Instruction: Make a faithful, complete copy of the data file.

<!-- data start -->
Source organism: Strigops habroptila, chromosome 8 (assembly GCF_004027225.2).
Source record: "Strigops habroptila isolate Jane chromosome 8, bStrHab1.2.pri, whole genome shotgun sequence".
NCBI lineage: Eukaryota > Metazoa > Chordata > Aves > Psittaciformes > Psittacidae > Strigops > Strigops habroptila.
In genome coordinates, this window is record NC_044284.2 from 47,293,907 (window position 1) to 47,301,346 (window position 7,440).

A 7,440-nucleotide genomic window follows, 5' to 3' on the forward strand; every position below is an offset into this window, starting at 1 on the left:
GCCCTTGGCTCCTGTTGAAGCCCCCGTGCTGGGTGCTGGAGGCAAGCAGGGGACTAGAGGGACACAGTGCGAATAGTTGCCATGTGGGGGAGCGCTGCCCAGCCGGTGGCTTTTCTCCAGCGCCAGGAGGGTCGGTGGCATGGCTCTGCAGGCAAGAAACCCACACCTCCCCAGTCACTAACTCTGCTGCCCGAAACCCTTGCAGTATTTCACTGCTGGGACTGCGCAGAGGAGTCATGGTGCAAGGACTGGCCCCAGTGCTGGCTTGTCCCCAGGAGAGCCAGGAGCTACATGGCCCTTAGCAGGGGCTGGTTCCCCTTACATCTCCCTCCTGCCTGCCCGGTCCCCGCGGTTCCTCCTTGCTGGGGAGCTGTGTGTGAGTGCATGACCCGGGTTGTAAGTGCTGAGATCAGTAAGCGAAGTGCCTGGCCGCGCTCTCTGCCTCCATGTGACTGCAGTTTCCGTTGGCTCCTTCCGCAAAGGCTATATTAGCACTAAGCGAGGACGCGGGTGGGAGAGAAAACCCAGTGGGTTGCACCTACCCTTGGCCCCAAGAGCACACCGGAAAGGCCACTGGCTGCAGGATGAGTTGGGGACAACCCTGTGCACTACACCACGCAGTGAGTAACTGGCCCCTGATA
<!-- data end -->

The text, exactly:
Source organism: Strigops habroptila, chromosome 8 (assembly GCF_004027225.2).
Source record: "Strigops habroptila isolate Jane chromosome 8, bStrHab1.2.pri, whole genome shotgun sequence".
NCBI lineage: Eukaryota > Metazoa > Chordata > Aves > Psittaciformes > Psittacidae > Strigops > Strigops habroptila.
In genome coordinates, this window is record NC_044284.2 from 47,293,907 (window position 1) to 47,301,346 (window position 7,440).

A 7,440-nucleotide genomic window follows, 5' to 3' on the forward strand; every position below is an offset into this window, starting at 1 on the left:
GCCCTTGGCTCCTGTTGAAGCCCCCGTGCTGGGTGCTGGAGGCAAGCAGGGGACTAGAGGGACACAGTGCGAATAGTTGCCATGTGGGGGAGCGCTGCCCAGCCGGTGGCTTTTCTCCAGCGCCAGGAGGGTCGGTGGCATGGCTCTGCAGGCAAGAAACCCACACCTCCCCAGTCACTAACTCTGCTGCCCGAAACCCTTGCAGTATTTCACTGCTGGGACTGCGCAGAGGAGTCATGGTGCAAGGACTGGCCCCAGTGCTGGCTTGTCCCCAGGAGAGCCAGGAGCTACATGGCCCTTAGCAGGGGCTGGTTCCCCTTACATCTCCCTCCTGCCTGCCCGGTCCCCGCGGTTCCTCCTTGCTGGGGAGCTGTGTGTGAGTGCATGACCCGGGTTGTAAGTGCTGAGATCAGTAAGCGAAGTGCCTGGCCGCGCTCTCTGCCTCCATGTGACTGCAGTTTCCGTTGGCTCCTTCCGCAAAGGCTATATTAGCACTAAGCGAGGACGCGGGTGGGAGAGAAAACCCAGTGGGTTGCACCTACCCTTGGCCCCAAGAGCACACCGGAAAGGCCACTGGCTGCAGGATGAGTTGGGGACAACCCTGTGCACTACACCACGCAGTGAGTAACTGGCCCCTGATA